[Rules for advanced players] [Go to main index] [Go to linguistic index] [Contact the author] [Diese Seite auf Deutsch] [Leggere questa pagina in italiano] [Läs denna sida på svenska]

© 1997 – 2016 Patrick Hassel Zein

This page was last updated 25.12.2016



~ In memoriam Franco Fulli ~


The history of this game started in 1985, when I, inspired by StarWars (episode IV), drew the board and invented the first set of pieces. During a period of eight years, I then worked out the rules with a lot of help from friends and family.

It was difficult to find the right name for the game. The first name I tested was "Utopia", since the first board that I made did look like a utopian city. Since I wasn't satisfied with that name, I tried a number of other names, such as "Magical Chess", "Dragon Chess", "SpiderChess", "Cai Qi" and "Mystic", but none of these names felt right and none caught on. However, during the spring of 2003, when I started sketching on my old idea of a computerized version of the game, and was working with the graphical design, the game got a bit of a new face and some pieces got new names. Both the board and the pieces got a clearly kaleidoscopic feeling, and the name "KaleidoChess" popped up as the absolutely logical and perfect name. The name "Cai Qi" is still valid for those who speak Chinese.

This is a strategic game for two (or sometimes up to four) players. In this document, I only present the basic rules (as opposed to the quite intricate rules for magic) plus some simple variations. The game should not be available in any store, and, as far as I know, this is the only place where the rules are published.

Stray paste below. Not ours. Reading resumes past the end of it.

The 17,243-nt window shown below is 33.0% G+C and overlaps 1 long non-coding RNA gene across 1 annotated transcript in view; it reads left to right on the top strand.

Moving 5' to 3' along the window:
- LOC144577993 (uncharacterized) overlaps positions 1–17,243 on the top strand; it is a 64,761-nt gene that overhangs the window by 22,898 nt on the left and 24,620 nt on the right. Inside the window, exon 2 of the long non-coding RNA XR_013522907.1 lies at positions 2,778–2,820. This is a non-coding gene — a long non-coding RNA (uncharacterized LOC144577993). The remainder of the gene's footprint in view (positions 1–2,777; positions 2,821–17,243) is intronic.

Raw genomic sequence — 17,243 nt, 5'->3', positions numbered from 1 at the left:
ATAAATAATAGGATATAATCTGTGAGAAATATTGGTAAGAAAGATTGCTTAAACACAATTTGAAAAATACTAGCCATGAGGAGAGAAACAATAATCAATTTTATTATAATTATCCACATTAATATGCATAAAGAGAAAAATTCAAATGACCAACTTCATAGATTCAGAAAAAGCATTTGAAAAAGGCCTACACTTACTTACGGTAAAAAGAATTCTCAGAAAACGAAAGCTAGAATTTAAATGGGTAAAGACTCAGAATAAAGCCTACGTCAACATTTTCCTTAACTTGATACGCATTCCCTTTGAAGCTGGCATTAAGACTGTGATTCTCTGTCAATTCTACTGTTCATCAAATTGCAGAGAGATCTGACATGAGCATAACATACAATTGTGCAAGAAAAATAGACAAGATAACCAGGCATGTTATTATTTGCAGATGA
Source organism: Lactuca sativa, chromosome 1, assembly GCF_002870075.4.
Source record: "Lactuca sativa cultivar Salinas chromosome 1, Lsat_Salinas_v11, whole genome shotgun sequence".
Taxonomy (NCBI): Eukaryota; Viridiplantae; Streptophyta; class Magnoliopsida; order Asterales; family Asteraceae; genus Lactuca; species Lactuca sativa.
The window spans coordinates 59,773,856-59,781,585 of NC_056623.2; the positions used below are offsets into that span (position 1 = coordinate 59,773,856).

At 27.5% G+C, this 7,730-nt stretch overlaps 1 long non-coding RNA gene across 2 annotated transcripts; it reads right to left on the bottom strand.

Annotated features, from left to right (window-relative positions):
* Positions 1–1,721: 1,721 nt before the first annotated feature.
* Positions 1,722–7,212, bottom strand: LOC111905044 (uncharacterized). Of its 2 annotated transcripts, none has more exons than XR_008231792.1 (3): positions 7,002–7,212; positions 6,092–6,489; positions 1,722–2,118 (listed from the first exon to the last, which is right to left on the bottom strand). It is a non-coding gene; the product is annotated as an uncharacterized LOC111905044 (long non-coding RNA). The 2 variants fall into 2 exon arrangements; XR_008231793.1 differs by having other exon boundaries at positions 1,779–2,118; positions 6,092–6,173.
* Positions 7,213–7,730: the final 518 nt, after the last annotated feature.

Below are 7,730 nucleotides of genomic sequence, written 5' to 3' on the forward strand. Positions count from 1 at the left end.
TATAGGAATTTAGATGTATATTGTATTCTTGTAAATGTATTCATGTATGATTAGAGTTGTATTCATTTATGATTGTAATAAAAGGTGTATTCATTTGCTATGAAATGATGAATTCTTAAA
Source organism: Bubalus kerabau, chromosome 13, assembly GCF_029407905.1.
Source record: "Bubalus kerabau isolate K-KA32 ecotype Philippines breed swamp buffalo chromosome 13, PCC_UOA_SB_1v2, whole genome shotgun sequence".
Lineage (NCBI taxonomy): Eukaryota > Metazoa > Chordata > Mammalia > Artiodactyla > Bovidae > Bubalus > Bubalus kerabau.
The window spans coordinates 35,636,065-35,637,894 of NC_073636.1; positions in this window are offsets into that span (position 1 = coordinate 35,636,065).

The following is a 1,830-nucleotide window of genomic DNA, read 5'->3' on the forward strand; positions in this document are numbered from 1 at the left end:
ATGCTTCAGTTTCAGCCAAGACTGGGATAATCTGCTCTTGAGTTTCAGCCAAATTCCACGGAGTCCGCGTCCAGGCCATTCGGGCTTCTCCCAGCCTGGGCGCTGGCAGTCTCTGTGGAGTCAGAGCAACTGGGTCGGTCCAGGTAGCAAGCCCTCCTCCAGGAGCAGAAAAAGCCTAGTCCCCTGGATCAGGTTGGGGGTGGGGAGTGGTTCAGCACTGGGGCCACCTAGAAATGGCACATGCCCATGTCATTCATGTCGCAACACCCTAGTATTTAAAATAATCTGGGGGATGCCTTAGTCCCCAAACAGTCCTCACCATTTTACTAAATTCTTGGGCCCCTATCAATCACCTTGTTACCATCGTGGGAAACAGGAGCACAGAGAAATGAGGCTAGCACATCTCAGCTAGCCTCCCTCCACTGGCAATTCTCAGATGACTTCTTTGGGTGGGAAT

Experience shows that players that are good at playing some sort of chess, usually will be good in this game as well.

The board

The purpose of the game is to conquer castles on a circular (or octagonal) board. There are 88 fields in five concentric circles around one central field. The central field and four fields in the outer circle are marked with, for example, double borders or a dark colour – these fields are known as castles. Around the castles are fields marked with, for example, an extra dotted border or a light colour – these are the towns (see illustration).

The board and initial positions

Pieces and initial positions

At the start of a game, each player has 18 pieces. One player usually has white pieces, and the opponent has black pieces. The pieces are divided into two categories: walking (marked with one or more dots) and flying (marked with one or more lines). The most powerful piece is the "wizard".

Comment: A roc is a gigantic legendary bird, said to carry off elephants and other large beasts for food. The name can also be spelled "rukh". It is, for example, mentioned in Arabic tales.

The following picture shows some examples of possible designs of pieces:

Some possible designs of pieces

Each player has 1 wizard, 1 dragon, 2 rocs, 2 eagles, 2 ravens, 2 elephants, 2 tigers, 2 horses and 4 pawns.

The white wizard is placed in a castle in the outer circle of the board, and the black wizard in the farthest castle on the other side of the table. The dragons are placed in front of their wizard. The other pieces are placed towards the sides in the two outer circles according to the previous illustration. When the pieces are placed, white player begins the game by making his first move.